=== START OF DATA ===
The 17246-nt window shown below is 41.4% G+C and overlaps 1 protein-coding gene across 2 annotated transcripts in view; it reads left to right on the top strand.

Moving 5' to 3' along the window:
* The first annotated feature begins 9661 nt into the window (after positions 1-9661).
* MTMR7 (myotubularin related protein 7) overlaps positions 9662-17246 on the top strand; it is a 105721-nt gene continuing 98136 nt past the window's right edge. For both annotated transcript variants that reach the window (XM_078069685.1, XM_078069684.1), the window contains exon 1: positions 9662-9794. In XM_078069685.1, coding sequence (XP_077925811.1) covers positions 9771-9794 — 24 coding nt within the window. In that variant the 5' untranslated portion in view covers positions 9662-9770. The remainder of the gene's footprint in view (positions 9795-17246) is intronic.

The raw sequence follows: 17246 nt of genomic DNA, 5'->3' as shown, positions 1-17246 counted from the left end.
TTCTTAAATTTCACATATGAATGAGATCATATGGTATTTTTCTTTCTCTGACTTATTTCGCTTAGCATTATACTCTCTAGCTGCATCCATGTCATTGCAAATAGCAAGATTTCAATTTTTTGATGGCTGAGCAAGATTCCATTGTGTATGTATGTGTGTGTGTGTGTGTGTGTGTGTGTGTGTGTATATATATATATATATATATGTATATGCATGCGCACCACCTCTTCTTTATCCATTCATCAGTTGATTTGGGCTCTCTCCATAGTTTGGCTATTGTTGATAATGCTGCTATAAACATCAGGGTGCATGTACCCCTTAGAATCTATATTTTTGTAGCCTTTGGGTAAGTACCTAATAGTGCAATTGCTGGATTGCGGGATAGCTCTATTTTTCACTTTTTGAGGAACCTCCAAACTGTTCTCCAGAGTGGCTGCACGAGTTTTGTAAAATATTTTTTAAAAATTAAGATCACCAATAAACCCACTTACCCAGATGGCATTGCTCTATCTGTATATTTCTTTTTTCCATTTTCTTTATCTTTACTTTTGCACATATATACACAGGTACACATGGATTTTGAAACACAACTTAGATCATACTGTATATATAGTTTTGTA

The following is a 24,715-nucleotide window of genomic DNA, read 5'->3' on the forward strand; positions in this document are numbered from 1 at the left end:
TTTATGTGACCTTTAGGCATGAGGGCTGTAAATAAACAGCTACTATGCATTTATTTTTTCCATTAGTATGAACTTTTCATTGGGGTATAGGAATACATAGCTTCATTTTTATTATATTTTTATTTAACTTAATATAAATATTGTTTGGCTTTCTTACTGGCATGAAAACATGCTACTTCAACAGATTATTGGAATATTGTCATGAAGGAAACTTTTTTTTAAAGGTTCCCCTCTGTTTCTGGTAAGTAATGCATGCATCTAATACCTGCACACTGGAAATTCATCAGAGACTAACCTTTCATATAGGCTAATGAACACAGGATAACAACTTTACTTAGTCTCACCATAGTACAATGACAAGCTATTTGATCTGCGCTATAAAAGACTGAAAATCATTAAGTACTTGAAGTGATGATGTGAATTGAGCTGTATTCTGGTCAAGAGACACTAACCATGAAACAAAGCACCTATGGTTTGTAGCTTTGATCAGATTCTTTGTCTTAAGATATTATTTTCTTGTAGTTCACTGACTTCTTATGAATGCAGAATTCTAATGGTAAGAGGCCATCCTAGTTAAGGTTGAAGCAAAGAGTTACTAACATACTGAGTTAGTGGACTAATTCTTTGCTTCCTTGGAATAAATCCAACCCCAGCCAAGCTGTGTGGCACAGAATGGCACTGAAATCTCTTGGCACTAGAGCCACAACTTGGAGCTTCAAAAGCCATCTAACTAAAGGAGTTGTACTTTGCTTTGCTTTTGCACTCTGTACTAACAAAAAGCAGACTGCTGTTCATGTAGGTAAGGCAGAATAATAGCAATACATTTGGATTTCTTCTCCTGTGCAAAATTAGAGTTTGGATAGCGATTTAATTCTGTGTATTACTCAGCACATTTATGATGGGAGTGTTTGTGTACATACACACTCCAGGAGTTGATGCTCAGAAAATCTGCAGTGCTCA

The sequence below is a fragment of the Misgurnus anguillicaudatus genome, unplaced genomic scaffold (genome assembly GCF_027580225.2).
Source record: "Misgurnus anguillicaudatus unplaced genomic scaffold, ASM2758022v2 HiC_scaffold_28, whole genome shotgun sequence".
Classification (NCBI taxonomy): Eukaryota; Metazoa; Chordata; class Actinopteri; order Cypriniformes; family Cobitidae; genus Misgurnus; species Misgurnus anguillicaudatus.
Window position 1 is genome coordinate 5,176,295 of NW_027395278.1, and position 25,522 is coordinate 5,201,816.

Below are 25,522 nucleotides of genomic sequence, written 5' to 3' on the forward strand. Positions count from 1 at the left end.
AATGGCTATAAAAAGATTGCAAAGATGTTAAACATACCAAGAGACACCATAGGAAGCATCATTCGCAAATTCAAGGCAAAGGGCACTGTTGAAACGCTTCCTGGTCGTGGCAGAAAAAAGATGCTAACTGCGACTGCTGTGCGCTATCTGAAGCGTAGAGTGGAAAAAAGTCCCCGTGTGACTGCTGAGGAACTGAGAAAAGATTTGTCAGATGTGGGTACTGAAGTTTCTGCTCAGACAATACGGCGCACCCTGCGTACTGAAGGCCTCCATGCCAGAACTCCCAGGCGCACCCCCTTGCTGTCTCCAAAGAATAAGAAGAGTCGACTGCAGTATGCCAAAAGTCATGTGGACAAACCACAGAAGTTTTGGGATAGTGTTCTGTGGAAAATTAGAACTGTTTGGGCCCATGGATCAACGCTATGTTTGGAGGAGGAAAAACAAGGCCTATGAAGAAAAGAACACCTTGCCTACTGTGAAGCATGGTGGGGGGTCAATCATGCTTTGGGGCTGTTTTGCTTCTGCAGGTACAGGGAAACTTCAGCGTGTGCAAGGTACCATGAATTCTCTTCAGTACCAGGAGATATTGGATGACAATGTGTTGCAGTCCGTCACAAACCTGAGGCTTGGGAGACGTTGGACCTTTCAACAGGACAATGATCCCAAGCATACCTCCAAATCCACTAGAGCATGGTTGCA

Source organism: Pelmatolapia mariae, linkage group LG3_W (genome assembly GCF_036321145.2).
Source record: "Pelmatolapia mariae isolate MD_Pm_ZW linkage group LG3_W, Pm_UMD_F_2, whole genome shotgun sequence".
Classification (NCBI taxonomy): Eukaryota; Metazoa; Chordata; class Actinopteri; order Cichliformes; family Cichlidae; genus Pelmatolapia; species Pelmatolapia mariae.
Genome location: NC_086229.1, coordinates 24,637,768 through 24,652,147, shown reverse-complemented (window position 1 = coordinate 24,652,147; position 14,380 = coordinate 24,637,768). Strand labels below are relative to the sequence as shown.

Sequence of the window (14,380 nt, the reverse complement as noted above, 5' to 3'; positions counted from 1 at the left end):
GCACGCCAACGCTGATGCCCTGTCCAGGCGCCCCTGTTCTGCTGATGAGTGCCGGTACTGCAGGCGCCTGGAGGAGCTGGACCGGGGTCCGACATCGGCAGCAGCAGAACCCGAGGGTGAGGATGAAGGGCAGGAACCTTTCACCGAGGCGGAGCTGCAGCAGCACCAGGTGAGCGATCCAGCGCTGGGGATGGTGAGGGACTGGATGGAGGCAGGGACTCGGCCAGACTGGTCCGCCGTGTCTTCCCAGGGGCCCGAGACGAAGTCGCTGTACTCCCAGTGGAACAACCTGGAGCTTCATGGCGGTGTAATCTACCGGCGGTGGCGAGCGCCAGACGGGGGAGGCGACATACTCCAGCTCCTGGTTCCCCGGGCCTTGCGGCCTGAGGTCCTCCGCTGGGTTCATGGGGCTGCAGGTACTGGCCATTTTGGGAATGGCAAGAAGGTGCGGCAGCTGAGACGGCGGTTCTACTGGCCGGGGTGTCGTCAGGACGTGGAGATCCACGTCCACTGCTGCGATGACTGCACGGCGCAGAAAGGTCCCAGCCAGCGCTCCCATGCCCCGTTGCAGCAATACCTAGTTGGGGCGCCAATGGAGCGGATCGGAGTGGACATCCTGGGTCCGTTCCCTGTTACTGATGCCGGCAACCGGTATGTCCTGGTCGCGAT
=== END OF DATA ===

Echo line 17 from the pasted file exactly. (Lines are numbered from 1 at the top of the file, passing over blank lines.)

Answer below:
Classification (NCBI taxonomy): Eukaryota; Metazoa; Chordata; class Actinopteri; order Cichliformes; family Cichlidae; genus Pelmatolapia; species Pelmatolapia mariae.